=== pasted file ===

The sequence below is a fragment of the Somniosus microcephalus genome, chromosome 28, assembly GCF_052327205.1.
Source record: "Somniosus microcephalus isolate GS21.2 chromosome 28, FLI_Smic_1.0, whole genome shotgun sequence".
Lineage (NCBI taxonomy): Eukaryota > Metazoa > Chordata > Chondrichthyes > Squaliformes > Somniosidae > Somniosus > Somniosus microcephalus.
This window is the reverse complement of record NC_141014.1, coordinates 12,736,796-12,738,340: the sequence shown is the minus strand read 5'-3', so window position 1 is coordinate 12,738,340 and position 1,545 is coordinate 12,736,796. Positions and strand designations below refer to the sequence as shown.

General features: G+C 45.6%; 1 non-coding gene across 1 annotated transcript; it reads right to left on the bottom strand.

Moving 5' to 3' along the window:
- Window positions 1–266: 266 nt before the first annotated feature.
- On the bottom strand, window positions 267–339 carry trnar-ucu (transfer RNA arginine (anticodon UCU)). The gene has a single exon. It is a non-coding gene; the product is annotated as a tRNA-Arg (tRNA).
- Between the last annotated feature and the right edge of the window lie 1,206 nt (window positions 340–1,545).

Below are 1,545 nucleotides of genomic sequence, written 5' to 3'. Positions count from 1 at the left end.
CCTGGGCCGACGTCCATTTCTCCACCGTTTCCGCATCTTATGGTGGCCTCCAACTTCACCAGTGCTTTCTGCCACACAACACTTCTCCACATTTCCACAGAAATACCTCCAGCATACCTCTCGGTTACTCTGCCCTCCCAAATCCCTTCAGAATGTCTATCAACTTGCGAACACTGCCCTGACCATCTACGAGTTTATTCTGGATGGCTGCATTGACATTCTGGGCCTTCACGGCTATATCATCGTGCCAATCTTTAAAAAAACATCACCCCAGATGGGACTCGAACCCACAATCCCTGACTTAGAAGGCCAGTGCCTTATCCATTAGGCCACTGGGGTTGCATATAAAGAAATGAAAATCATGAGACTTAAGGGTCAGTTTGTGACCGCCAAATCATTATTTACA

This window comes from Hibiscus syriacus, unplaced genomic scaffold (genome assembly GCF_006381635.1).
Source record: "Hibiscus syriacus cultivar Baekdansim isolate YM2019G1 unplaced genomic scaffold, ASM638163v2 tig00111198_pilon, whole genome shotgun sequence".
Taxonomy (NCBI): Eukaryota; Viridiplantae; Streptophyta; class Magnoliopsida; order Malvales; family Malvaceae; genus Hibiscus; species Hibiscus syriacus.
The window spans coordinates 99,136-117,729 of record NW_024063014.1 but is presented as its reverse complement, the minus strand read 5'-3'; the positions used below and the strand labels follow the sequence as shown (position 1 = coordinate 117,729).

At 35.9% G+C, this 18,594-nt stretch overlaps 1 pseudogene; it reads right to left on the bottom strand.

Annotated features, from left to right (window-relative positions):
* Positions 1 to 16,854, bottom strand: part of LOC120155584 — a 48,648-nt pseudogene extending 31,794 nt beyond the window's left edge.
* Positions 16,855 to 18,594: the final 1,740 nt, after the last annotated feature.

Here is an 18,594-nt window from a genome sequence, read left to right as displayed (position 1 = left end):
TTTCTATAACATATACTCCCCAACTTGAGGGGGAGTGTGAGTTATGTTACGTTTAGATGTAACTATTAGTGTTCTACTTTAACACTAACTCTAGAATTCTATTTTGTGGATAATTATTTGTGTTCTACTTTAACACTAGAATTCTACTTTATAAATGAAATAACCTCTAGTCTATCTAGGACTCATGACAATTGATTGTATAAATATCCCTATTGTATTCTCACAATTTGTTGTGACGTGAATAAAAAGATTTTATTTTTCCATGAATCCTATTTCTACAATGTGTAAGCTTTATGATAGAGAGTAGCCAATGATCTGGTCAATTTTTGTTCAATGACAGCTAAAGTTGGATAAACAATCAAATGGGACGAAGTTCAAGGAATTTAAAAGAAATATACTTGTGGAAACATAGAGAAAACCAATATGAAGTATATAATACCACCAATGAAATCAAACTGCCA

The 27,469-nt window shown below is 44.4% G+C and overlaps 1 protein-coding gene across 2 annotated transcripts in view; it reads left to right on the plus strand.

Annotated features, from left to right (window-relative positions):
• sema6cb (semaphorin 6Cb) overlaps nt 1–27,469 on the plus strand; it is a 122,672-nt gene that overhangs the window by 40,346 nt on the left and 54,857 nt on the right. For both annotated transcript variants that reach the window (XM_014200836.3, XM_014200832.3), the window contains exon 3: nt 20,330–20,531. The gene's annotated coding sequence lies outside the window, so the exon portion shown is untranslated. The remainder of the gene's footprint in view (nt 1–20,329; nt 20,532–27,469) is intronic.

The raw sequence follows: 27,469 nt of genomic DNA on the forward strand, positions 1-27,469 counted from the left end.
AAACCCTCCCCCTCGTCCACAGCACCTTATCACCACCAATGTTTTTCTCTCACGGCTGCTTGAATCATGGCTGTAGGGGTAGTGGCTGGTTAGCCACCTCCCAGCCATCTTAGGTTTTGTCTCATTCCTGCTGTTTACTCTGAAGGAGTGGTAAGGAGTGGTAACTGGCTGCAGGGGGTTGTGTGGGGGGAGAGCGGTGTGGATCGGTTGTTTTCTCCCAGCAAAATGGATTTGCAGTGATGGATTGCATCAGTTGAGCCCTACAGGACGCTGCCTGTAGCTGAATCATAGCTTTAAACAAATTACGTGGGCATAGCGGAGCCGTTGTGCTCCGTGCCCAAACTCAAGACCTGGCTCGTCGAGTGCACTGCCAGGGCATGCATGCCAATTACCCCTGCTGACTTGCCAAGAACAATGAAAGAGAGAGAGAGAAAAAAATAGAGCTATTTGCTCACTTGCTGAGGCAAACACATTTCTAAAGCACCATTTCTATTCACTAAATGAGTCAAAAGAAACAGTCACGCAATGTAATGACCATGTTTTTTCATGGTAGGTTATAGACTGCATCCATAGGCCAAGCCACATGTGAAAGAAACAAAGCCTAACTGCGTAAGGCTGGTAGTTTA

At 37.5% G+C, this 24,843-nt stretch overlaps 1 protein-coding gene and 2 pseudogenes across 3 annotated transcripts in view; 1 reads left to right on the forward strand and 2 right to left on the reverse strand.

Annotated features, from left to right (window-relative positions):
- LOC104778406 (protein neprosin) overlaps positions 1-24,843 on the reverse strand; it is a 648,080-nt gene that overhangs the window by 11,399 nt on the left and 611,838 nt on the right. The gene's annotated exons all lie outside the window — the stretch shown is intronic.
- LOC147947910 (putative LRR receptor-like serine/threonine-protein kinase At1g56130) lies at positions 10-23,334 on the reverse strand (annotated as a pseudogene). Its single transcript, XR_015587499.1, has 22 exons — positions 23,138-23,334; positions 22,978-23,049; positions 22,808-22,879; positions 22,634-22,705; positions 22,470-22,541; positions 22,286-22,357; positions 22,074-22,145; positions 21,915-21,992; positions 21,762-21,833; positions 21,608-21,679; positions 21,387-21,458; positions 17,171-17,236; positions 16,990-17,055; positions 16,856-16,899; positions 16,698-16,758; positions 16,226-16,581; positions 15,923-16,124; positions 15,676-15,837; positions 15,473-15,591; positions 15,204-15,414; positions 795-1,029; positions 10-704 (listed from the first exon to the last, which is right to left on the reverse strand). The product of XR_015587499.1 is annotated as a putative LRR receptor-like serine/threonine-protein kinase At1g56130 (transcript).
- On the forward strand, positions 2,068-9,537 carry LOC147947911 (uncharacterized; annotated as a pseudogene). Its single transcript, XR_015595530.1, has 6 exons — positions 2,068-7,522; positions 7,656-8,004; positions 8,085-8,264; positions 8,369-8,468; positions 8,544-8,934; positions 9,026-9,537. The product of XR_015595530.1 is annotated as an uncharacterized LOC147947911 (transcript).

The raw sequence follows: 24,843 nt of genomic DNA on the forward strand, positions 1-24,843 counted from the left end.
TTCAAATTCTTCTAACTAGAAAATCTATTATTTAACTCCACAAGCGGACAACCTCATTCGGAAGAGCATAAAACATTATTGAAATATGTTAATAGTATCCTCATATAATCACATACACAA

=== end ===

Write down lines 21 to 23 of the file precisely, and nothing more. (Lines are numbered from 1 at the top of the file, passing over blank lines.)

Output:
TTTCTATAACATATACTCCCCAACTTGAGGGGGAGTGTGAGTTATGTTACGTTTAGATGTAACTATTAGTGTTCTACTTTAACACTAACTCTAGAATTCTATTTTGTGGATAATTATTTGTGTTCTACTTTAACACTAGAATTCTACTTTATAAATGAAATAACCTCTAGTCTATCTAGGACTCATGACAATTGATTGTATAAATATCCCTATTGTATTCTCACAATTTGTTGTGACGTGAATAAAAAGATTTTATTTTTCCATGAATCCTATTTCTACAATGTGTAAGCTTTATGATAGAGAGTAGCCAATGATCTGGTCAATTTTTGTTCAATGACAGCTAAAGTTGGATAAACAATCAAATGGGACGAAGTTCAAGGAATTTAAAAGAAATATACTTGTGGAAACATAGAGAAAACCAATATGAAGTATATAATACCACCAATGAAATCAAACTGCCA

The 27,469-nt window shown below is 44.4% G+C and overlaps 1 protein-coding gene across 2 annotated transcripts in view; it reads left to right on the plus strand.

Annotated features, from left to right (window-relative positions):